Louwailou serves up lake­side charm and clas­sic food

China Daily (USA) - - G20 2016 CHINA - By MIKE PETERS michaelpeters@chi­nadaily.com.cn

If I ever go into the restau­rant busi­ness, I pray for a rep­u­ta­tion like that of Louwailou.

But per­haps I wouldn’t live to see it. Like many of the world’s most fa­mous restau­rants, Louwailou earned its ac­claim over many gen­er­a­tions. There is some de­bate about when the place opened, but 1838 or 1848 seem likely.

There are also a ro­man­tic mix of sto­ries about its found­ing. Un­like to­day, when restau­rants dot the water­front of West Lake, back then there was not a good place to eat in the area, the story goes. The owner had failed the im­pe­rial ex­am­i­na­tion for schol­ars, but he and his wife had de­vel­oped skill cook­ing fresh fish and shrimp which they sold on the street in their home­town of Shaox­ing.

Af­ter the deaths of their par­ents, they moved to Gushan (Soli­tary Hill) on West Lake and made their liv­ing by boat­ing and fish­ing. At some point the boss was in­spired by Lin Sheng (1163-1189), a poet in the South­ern Song Dy­nasty (1127-1279), who wrote: “The green hill be­sides the moun­tain and a house sets out­side an­other build­ing, cease­less dances and songs along the West Lake, the breeze that makes us ine­bri­ous…” Giddy with de­light, he founded the restau­rant now fa­mous for “en­joy­ing de­li­cious dishes and beau­ti­ful scenery to­gether”.

The restau­rant’s set­ting lives up to such ex­alted sen­ti­ment. It glows on the lake­front, and a sep­a­rate dining room is lit­er­ally docked out front, for pri­vate par­ties for those with some cash and clout.

On land, the main dining room is a sea of white table­cloths and fast-mov­ing wait­staff. Af­ter more than 150 years, the place draws a crowd and there’s al­ways a wait un­less you hap­pen to ar­rive as we did — at 10:30 am when the restau­rant opens. By 11, the place was full and a line had formed out front.

The spe­cialty here is sweet-and-sour carp, and our plat­ter ar­rived with two whole fish un­der a sauce that was dense with­out be­ing gloppy. In Hangzhou style, the “sour” was a lit­tle more dom­i­nant that the “sweet”, mak­ing the dish less cloy­ing than some Shang­hai or Can­tonese vari­a­tions on this theme.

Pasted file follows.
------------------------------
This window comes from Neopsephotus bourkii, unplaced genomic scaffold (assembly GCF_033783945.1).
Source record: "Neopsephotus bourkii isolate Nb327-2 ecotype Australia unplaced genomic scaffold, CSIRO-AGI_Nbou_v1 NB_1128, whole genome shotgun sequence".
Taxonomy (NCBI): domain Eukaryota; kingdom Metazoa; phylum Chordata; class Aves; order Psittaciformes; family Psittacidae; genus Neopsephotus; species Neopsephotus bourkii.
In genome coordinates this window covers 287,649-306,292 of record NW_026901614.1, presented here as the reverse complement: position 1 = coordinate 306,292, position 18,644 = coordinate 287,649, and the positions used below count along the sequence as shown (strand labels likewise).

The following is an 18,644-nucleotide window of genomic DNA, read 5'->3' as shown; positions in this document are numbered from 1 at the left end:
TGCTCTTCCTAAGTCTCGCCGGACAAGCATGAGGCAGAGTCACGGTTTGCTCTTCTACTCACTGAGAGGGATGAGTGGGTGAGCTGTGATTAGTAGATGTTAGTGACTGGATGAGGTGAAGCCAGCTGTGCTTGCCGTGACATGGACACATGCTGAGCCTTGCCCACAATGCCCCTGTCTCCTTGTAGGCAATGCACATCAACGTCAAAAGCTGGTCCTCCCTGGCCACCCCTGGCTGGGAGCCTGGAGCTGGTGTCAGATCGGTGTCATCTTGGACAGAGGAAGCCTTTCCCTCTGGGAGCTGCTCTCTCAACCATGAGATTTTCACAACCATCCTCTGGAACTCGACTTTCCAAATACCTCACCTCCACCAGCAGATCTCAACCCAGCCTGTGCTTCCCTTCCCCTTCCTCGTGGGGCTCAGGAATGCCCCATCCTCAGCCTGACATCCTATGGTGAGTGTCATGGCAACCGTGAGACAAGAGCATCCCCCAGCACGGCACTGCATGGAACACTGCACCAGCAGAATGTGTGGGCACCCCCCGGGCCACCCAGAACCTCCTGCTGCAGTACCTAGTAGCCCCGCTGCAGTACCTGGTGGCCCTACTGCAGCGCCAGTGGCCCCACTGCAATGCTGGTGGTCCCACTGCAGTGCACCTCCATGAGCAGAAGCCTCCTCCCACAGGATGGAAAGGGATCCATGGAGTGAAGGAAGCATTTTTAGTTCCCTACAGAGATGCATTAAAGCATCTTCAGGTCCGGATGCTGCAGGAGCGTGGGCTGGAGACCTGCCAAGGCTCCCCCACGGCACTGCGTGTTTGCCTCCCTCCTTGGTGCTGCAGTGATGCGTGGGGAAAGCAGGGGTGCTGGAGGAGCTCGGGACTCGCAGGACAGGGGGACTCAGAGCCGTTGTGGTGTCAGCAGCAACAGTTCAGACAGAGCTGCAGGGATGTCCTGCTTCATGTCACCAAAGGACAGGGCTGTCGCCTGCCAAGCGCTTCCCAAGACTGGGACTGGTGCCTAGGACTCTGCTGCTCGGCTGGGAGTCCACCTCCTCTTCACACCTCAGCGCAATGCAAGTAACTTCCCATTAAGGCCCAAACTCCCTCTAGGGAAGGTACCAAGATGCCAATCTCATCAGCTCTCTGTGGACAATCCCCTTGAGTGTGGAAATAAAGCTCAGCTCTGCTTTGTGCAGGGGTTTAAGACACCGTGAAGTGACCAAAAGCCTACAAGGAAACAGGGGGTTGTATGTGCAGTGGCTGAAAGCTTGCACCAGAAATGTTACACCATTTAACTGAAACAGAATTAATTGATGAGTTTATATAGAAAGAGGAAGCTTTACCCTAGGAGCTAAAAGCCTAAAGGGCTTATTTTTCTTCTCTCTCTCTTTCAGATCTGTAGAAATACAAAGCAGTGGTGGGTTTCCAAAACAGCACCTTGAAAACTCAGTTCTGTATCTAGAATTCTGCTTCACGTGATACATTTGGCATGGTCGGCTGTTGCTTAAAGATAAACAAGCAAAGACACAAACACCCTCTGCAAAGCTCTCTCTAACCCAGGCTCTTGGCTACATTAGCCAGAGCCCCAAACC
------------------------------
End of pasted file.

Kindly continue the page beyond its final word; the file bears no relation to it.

“When pre­pared and pre­sented well,” the menu ad­vises, “the dish will be served with erect pec­toral fins with eyes look­ing up and have a tasty flesh, in­te­grat­ing de­li­cious sweet and sour fla­vors as well as the taste of carp.”

We or­dered that right away (it’s 208 yuan or $31 for 500 g), then started our meal with a plat­ter of sweet lo­tus root and a lo­cal beer, fol­lowed by an in­trigu­ing side dish of wild veg­eta­bles with melon seeds, peanuts and pinenuts.

Next came beg­gar’s chicken, which has its own sweet story from long ago: Un­sure what to do with it, a beg­gar put a chicken in a lo­tus leaf and buried it in the mud. Later, ea­ger to feed a hun­gry friend, he dug up the chicken and put it whole, still wrapped in the lo­tus leaf and mud, into the fire. “When he opened the mud cas­ing,” our menu re­counts, “the aroma and ten­der­ness of the chicken cook­ing in its own juices was heav­enly”. Since then, the dish has been a Hangzhou spe­cialty, the story goes, with more lo­cal fla­vor added by us­ing Shaox­ing wine in­side the lo­tus wrap.

Th­ese fun tid­bits from the menu, by the way, are in English as well as Chi­nese, so guests from far away can en­joy the lore of theWest Lake cui­sine as much as the lo­cals do. Crys­tal shrimp sauteed with Longjing tea, Dong Po-style braised pork, hot-and­sour fish soup, crispy rice with shrimp, and Hangzhou-style soup with sea cu­cum­ber, abalone, shark’s fin, dried scallop and ham are all on of­fer, ex­plained in sim­i­larly charm­ing de­tail.

The restau­rant has served many fa­mous per­son­al­i­ties over the years in­clud­ing Sun Yat-sen, late premier Zhou En­lai and writer Lu Xun, as well as many for­eign dig­ni­taries and celebri­ties.

PRO­VIDED TO CHINA DAILY

West Lake fish in vine­gar is a sig­na­ture Hangzhou dish found in var­i­ous restau­rants in the city.

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